"We had seen God in His splendors, heard the text that Nature renders. We had reached the naked soul of man"
- Sir Ernest Shackleton
Imperial Trans Antarctic Expedition: The Original Film Reel - with sound!
Edited and compiled by the very talented Pete Vassilakos, this short 21 minute film depicts the harrowing ordeal of Shackleton's Imperial Trans Antarctic Expedition. The original black and white film reel captured by Frank Hurley, the legendary expedition photographer, was saved by the expedition at the cost of abandoning valuable food for their ultimate survival. The full version of this movie "South" can be bought from the British Film Institute shop. The DVD includes over an hour of additional footage highlighted by the original music score.
Below you will find two very rare Edison Amberol four-minute recording of Shackleton's voice. Recorded in New Zealand, a week after his return to civilisation, he summarises the achievements of the British Antarctic Expedition 1907 - 1909: "We reached a point within 97 geographical miles of the South Pole; the only thing that stopped us from reaching the actual point was the lack of 50 lbs of food. Another party reached, for the first time, the South Magnetic Pole; another party reached the summit of a great active volcano, Mount Erebus. We made many interesting geological and scientific discoveries and had many narrow escapes throughout the whole time".
Shackleton made a second recording in 1910 which was issued on a double-sided 78 r.p.m. phonographic disc, the flip-side of which was a recording of Peary describing his expedition to the North Pole. In his second recording Shackleton recites one of his favourite poems: The Lone Trail by Robert Service.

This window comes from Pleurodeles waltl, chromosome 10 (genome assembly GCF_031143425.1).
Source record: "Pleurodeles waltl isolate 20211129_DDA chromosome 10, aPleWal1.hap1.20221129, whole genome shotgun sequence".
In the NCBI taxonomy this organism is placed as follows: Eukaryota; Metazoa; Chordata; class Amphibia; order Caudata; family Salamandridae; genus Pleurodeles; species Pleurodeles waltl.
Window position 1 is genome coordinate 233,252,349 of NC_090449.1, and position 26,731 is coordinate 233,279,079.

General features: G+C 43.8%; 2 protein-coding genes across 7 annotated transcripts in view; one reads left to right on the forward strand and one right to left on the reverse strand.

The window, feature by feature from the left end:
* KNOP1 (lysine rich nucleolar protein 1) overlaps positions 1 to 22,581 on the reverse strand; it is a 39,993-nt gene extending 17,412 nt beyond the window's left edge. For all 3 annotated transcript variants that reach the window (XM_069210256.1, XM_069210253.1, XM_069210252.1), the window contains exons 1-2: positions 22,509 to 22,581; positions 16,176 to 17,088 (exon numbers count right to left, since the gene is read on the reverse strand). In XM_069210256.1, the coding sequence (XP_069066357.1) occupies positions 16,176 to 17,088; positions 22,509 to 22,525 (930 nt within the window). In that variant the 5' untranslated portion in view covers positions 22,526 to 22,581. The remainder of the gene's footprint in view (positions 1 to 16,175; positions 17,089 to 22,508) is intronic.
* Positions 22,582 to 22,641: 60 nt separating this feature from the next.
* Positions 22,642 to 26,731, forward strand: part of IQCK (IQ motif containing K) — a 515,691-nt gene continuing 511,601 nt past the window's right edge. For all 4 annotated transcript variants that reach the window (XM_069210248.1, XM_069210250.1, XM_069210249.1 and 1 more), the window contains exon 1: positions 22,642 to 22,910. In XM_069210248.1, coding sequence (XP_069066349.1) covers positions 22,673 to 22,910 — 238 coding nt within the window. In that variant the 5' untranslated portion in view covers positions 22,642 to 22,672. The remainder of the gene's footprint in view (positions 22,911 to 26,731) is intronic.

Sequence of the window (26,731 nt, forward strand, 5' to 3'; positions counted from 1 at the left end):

The Lone Trail by Robert Service, adapted by Sir Ernest Shackleton.
And now like myself, they long to go again, they want to, they feel the wild calling them and the silent waists of the frozen south. And they want to be on the lone trail, the trail of the Canadian poet:
The trails of the world be countless, and most of the trails be tried;
You tread on the heels of the many, till you come where the ways divide;
And one lies safe in the sunlight, and the other is dreary and wan,
Yet you look aslant at the Lone Trail, yet the Lone Trail lures you on.
And somehow you're sick of the highway, with its noise and its easy needs,
And you long for the risk of the by-way, and you reck not where it leads.
And sometimes it leads to an Arctic trail, where the snow and your torn feet freeze,
And you whittle away the useless clay, and crawl on your hands and knees.
Sometimes it leads to the dead-pit; always it leads to pain;
By the bones of your brothers ye know it, but oh, to follow you're fain.
By your bones they will follow after, till the ways of the world are made plain.
Bond Street Bridge
The Explorers Club: Antarctica
"Songs from the stories of the Heroic Age of Antarctic Exploration. Captain Scott's British Antarctic Expedition and Sir Ernest Shackleton's Imperial Trans-Antarctic Expedition are remembered and celebrated through original folk songs".
Endurance Expedition Music
The following songs were popular in 1914 before the war, Shackleton's men may have listened to these on Sundays evenings upon the ice using their hand-cranked gramophone:
John McCormack – The Star Of The County Down
John McCormack – Ave Maria (Imagine listening to this onboard the Endurance, surrounded by crew of Endurance in total silence. Its powerful stuff)
John McCormack – When Irish Eyes Are Smiling
Ella Retford – Molly O'Morgan
Ella Retford – Ship Ahoy - All The Girls Love A Sailor
New Light Symphony Orchestra – Hearts & Flowers
John McCormack – Love's Old Sweet Song
Edward Lloyd – Come Into the Garden, Maud - 2012 - Remaster
Joseph Szigeti – Partitia No.3, BWV 1006: Prelude in E - 2012 - Remaster
Peter Dawson – Rule Britannia - 2012 - Remaster
On April 30th 1915, during a test run of one of the motor sledges, Shackleton and Worsley danced together on the ice floe - a one-step dance during a breakdown of the machine. Other members of the crew including Thomas Orde Lees sang the 'Policeman's Holiday':
The Policeman's Holiday
Music sang during Midwinter's Day, the Great Antarctic Festival (June 22nd, 1915)
George Marston: Widdicombe Fair and 'Johnny Hall'
Lewis Rickinson: 'Push It Under The Door'
Kerr & Greenstreet (duet): 'La Diddley Iddley Um'
Kerr (solo): The Spaniard That Blighted My Life (deliberately sang in the wrong key)
Chippy McNish: Scottish Dirges (we don't know exactly what songs Chippy sang but, he may have chosen something like this The Lass o' Arranteenie)
Songs sang by Tom Crean aboard the James Caird during the epic voyage:
The Mountains of Mourne
The Wearing of the Green
Song sang by Frank Worsley aboard the James Caird when he saw South Georgia for the first time after many days at sea
Bound For The Rio Grande